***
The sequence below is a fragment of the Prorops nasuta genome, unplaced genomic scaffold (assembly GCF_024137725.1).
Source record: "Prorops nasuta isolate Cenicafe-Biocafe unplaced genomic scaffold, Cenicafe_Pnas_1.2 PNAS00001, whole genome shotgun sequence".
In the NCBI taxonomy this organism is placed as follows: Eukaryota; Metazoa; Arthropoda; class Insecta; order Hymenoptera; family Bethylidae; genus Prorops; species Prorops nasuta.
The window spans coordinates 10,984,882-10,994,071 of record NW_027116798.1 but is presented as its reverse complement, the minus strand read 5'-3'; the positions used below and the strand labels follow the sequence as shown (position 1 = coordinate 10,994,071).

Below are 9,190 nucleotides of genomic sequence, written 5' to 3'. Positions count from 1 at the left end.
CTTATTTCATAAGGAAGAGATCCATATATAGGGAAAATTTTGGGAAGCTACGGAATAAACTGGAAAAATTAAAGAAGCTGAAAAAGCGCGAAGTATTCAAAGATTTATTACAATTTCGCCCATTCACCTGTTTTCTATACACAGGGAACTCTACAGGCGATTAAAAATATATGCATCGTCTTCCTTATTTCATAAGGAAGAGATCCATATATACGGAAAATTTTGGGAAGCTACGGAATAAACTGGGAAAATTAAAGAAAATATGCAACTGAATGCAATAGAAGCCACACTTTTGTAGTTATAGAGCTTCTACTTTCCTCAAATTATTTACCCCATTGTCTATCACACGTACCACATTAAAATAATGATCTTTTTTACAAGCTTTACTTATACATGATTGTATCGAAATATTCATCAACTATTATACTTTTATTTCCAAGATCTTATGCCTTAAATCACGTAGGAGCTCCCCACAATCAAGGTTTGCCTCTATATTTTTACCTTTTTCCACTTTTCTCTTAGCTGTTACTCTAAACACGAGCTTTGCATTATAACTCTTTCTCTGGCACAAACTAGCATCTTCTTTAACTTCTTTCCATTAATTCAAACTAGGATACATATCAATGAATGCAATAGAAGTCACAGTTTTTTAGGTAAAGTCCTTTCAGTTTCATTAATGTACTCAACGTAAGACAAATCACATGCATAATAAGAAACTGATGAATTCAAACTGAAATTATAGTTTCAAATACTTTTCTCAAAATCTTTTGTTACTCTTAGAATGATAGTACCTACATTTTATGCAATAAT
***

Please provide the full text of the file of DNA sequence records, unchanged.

The sequence below is a fragment of the Prorops nasuta genome, unplaced genomic scaffold (assembly GCF_024137725.1).
Source record: "Prorops nasuta isolate Cenicafe-Biocafe unplaced genomic scaffold, Cenicafe_Pnas_1.2 PNAS00001, whole genome shotgun sequence".
In the NCBI taxonomy this organism is placed as follows: Eukaryota; Metazoa; Arthropoda; class Insecta; order Hymenoptera; family Bethylidae; genus Prorops; species Prorops nasuta.
The window spans coordinates 10,984,882-10,994,071 of record NW_027116798.1 but is presented as its reverse complement, the minus strand read 5'-3'; the positions used below and the strand labels follow the sequence as shown (position 1 = coordinate 10,994,071).

Below are 9,190 nucleotides of genomic sequence, written 5' to 3'. Positions count from 1 at the left end.
CTTATTTCATAAGGAAGAGATCCATATATAGGGAAAATTTTGGGAAGCTACGGAATAAACTGGAAAAATTAAAGAAGCTGAAAAAGCGCGAAGTATTCAAAGATTTATTACAATTTCGCCCATTCACCTGTTTTCTATACACAGGGAACTCTACAGGCGATTAAAAATATATGCATCGTCTTCCTTATTTCATAAGGAAGAGATCCATATATACGGAAAATTTTGGGAAGCTACGGAATAAACTGGGAAAATTAAAGAAAATATGCAACTGAATGCAATAGAAGCCACACTTTTGTAGTTATAGAGCTTCTACTTTCCTCAAATTATTTACCCCATTGTCTATCACACGTACCACATTAAAATAATGATCTTTTTTACAAGCTTTACTTATACATGATTGTATCGAAATATTCATCAACTATTATACTTTTATTTCCAAGATCTTATGCCTTAAATCACGTAGGAGCTCCCCACAATCAAGGTTTGCCTCTATATTTTTACCTTTTTCCACTTTTCTCTTAGCTGTTACTCTAAACACGAGCTTTGCATTATAACTCTTTCTCTGGCACAAACTAGCATCTTCTTTAACTTCTTTCCATTAATTCAAACTAGGATACATATCAATGAATGCAATAGAAGTCACAGTTTTTTAGGTAAAGTCCTTTCAGTTTCATTAATGTACTCAACGTAAGACAAATCACATGCATAATAAGAAACTGATGAATTCAAACTGAAATTATAGTTTCAAATACTTTTCTCAAAATCTTTTGTTACTCTTAGAATGATAGTACCTACATTTTATGCAATAAT